By Lee Cataluna
Advertiser Staff Writer
Teachers at Kahaluu Elementary wore T-shirts to school two days ago, but there wasnt much casual about the Casual Friday attire.
The blue-and-white Hawaii State Teachers Association shirts were worn deliberately, pointedly, angrily.
Teachers in the Windward school district wore their union shirts on Fridays and will continue to do so until a strike vote scheduled for March 14 is taken.
Its a dramatic contrast, seeing a caring, nurturing person wearing the colors of protest and contention while helping a child. Its quite a statement.
And it struck me how dangerous the situation is becoming.
Theres something inherently noble about the teaching profession. It is widely held that those who work with children are selfless, giving, devoted. And they are.
Those types are drawn to the profession. And the profession draws out that kind of caring in people.
Its dangerous, however, when self-sacrifice becomes expected.
In every profession, there are the few who are proud to give more than expected the guy who always stays late to clean up, the woman who bakes pastries for the lunchroom, the worker who comes in on Sundays to make sure Monday runs smoothly.
When that kind of devotion is expected, required, mandatory, all joy is drained out of the work. The line between happy-to-help and hard-to-swallow is drawn with attitude, appreciation and personal cost.
Right now, its costing Hawaii public school teachers too much to love their jobs. They are working without a contract, making far less money than theyre worth, and being asked to do much more than their job descriptions. Thats the basic formula for burn-out in any profession.
Teachers are expected to do much more than teach under the current school structure. They have to act as social workers, counselors, health care providers, agents of the court, even fund-raisers and benefactors.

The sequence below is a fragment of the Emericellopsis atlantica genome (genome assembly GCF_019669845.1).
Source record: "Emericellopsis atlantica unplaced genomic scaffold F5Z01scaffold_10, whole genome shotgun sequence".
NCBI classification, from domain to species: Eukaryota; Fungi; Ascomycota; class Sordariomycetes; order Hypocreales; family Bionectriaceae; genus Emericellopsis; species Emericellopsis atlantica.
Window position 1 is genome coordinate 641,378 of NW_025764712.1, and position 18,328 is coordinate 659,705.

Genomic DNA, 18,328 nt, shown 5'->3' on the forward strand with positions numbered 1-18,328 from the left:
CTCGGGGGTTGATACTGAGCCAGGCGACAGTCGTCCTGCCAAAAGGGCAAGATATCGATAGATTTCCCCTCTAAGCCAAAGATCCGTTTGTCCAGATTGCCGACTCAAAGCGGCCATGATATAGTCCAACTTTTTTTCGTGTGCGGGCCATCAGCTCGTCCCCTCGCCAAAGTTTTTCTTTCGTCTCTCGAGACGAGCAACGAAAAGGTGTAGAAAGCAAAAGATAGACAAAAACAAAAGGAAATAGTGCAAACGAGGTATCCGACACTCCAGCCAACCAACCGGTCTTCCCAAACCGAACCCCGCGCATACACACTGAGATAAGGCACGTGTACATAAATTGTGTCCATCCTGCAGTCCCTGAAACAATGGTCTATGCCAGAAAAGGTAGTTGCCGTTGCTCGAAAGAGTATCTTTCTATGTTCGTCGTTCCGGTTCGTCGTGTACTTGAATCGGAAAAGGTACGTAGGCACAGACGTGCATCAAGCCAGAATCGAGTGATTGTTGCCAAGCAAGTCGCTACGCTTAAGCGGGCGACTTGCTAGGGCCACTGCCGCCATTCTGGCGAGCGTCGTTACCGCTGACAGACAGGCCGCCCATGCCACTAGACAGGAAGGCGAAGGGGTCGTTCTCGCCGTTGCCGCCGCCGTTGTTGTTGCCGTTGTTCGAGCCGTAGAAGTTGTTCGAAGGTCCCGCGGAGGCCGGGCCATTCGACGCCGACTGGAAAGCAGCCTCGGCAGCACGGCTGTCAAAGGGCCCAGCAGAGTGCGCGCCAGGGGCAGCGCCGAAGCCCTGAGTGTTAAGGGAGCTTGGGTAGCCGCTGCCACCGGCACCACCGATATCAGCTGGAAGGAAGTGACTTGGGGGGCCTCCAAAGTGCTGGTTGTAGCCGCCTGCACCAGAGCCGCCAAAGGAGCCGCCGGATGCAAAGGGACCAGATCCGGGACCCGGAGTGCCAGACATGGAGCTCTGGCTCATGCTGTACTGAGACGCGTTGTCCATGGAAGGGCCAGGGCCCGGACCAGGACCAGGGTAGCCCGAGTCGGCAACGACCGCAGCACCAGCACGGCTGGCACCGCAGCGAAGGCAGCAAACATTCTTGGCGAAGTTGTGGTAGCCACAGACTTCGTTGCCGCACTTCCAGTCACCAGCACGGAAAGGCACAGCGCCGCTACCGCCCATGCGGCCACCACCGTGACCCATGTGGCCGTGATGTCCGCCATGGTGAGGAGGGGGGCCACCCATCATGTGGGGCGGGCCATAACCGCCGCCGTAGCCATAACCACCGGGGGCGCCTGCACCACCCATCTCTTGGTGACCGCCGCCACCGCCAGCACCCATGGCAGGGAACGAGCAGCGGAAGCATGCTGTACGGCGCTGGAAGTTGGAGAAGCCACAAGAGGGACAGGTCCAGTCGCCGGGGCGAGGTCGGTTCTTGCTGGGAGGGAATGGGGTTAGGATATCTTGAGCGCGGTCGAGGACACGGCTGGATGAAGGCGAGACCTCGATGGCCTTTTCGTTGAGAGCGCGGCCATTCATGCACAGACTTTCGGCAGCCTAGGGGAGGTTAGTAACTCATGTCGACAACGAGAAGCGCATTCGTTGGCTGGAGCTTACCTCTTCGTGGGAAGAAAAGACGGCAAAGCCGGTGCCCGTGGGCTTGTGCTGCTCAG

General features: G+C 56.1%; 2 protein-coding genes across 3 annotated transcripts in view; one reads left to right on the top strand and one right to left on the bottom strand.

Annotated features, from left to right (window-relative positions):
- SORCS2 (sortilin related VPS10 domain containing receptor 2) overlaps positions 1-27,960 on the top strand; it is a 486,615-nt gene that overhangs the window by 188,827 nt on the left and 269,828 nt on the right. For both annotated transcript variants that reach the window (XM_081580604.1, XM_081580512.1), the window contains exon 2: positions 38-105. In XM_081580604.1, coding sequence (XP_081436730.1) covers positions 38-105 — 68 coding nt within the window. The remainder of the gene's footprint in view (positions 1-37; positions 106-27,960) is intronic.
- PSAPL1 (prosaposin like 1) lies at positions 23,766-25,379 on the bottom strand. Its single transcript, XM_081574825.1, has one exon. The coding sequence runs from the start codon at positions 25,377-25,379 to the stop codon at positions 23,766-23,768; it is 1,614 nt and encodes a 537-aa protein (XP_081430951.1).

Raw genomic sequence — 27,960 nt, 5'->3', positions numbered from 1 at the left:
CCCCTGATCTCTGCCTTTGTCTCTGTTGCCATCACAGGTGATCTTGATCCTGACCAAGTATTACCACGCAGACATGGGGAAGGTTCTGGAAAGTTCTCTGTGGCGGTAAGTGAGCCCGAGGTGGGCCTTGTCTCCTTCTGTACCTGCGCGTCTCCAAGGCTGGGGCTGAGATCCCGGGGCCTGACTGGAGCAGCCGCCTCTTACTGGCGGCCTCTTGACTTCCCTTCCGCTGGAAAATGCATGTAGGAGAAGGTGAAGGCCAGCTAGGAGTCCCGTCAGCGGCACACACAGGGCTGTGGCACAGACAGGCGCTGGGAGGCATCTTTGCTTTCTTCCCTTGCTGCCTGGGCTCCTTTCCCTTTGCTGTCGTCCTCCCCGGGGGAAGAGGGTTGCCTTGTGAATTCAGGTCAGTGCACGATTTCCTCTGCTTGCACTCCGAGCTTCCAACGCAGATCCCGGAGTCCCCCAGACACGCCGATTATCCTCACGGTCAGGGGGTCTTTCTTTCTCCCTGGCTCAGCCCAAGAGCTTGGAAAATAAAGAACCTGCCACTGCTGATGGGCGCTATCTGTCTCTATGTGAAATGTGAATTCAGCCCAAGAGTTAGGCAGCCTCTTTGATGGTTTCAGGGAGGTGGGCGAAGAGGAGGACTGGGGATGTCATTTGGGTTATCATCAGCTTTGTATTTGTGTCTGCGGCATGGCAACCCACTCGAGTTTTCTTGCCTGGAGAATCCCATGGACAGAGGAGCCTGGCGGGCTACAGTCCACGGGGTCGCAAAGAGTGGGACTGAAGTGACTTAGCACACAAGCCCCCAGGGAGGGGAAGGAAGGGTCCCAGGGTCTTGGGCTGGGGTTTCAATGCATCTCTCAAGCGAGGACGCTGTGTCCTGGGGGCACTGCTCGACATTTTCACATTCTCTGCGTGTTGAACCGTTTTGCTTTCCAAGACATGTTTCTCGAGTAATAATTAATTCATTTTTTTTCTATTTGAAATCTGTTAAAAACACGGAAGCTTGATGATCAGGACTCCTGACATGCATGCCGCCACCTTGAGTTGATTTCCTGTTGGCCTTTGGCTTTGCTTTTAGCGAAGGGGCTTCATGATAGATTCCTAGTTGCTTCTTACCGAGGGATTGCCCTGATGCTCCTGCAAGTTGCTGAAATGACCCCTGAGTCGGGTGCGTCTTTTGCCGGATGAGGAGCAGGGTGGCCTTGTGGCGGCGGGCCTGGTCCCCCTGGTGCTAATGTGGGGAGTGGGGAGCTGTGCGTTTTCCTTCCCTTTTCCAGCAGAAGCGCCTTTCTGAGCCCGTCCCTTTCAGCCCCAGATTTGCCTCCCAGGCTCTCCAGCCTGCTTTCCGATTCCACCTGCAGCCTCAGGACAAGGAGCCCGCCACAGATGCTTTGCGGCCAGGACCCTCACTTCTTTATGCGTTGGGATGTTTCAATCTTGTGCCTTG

HSTA President Karen Ginoza tells the story of a student of hers who kept coming to school with ukus.
After repeated attempts to contact the childs parents, Ginoza finally had to wash and cut the girls hair herself.
And thats just ukus. Teachers are on the frontline of abuse cases, child custody battles, neglect, poverty, violence.
There are stories of teachers having to find shelter for homeless children, standing in the way of a noncustodial parent trying to abduct a child, or buying a jacket for a kid who has nothing to wear to school on rainy days.
There is great joy in such small and wondrous acts of heroism, but not if its expected.
Not if its demanded by the system that will not in turn take care of the caregivers.
The teachers deserve to be paid like the professionals they are. They need to know they are appreciated. Theyre doing the work of heroes, and Gov. Ben Cayetano is treating them like hired help he can overwork and underpay with impunity.
Perhaps the teachers anger at Cayetanos disregard doesnt show in their interaction with students, but its as plain as the letters on their shirts.
Any time noble deeds are tainted with simmering resentment, theres the danger of losing the best gifts these professionals have to share.
Lee Catalunas column appears on Sundays, Tuesdays and Fridays. Her e-mail address is firstname.lastname@example.org.
[back to top]